In this broader context, the re-emergence of Mountain Landscape at Sunset — together with the few other known oil studies by Fragonard — takes its full significance, for it reminds us that Fragonard was more than a late rococo decorative painter in the mold of Boucher. Always a changeable and quixotic artist, he could also respond to and participate in the more “advanced” naturalist tendencies of the art of his time, as Jacques Wilhelm pointed out as long ago as 1948.
“In these landscapes Fragonard is revealed as one of the pioneers of naturalistic landscape painting, which was the precursor of the Barbizon school” (Jacques Wilhelm, Bergeret de Grancourt, voyage d’Italie 1773 – 1774, avec les dessins de Fragonard [Paris, 1948], 298).
As a comparative example, see Alexandre Ananoff, L’oeuvre dessiné de Jean-Honoré Fragonard, 4 vols. (Paris, 1961 – 1970), 2:144, no. 970, fig. 266, a small black chalk drawing that shows a similar motif to the present oil study.
Roger de Piles, Cours de peinture par principes (The Principles of Painting) (London, 1743; French ed. Paris, 1708), English ed., 127 – 129; French ed., 208 – 210.
This text was previously published in Philip Conisbee et al., French Paintings of the Fifteenth through the Eighteenth Century, The Collections of the National Gallery of Art Systematic Catalogue (Washington, DC, 2009), 156–159.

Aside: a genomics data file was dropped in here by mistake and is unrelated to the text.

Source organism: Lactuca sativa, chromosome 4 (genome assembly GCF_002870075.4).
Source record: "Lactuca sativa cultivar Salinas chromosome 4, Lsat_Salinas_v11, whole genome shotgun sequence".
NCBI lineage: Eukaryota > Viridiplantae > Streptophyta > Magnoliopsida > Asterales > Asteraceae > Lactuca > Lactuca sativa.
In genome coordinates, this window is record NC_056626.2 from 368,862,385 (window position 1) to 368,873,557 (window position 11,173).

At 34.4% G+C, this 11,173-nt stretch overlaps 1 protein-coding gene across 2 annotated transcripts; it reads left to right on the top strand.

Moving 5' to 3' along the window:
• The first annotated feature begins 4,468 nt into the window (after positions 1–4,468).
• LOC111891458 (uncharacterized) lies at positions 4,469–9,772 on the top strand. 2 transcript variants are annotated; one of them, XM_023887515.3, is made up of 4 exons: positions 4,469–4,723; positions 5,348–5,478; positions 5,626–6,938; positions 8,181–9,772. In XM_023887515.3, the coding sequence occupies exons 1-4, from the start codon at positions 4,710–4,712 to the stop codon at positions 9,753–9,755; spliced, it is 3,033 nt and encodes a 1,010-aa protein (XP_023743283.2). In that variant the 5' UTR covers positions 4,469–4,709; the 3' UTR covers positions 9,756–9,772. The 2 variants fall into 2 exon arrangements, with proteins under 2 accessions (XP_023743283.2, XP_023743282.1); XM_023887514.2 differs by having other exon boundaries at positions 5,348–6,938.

Collection data may have been updated since the publication of the print volume. Additional light adaptations have been made for the presentation of this text online.
January 1, 2009
(Sale, Hôtel Drouot, Paris, 1996); (James Mackinnon, London); purchased 14 February 1997 through (W.M. Brady & Co., New York) by NGA.
- Aspects of Landscape 1760-1880, W.M. Brady & Co., Inc., New York, 1996, no. 1, repro.
- Conisbee, Philip, et al. French Paintings of the Fifteenth through the Eighteenth Century. The Collections of the National Gallery of Art Systematic Catalogue. Washington, D.C., 2009: no. 30, 156-159, color repro.
The support is a handmade laid paper with an undecipherable watermark in the lower left quadrant. There is a pinhole at the center of the top edge. The paper was prepared with thin white ground. Infrared reflectography at 1.2 – 2.5 microns reveals underdrawing in a dry medium outlining the mountain range in the distance. The paint consistency varies from liquid to pastose, and brushwork is visible throughout the composition. The artist painted the foreground thinly, leaving the ground visible. The trees, prepared in the same manner, have been worked over with green and gray dabs of color for more detail. The middle mountain range was begun in a manner similar to the foreground and trees but finished with longer and opaque brushstrokes of impastoed paint. The sky and the clouds are elaborate in detail, color variation, and paint application. The darkest blue in the sky was applied last and in many areas defines the shapes of the trees and of the clouds.
The paper support is in good condition except for its corners, which have been replaced. There is also minor damage along the edges. The paint is in excellent condition with no abrasion or insecure areas. The layer of varnish that coats the surface remains clear.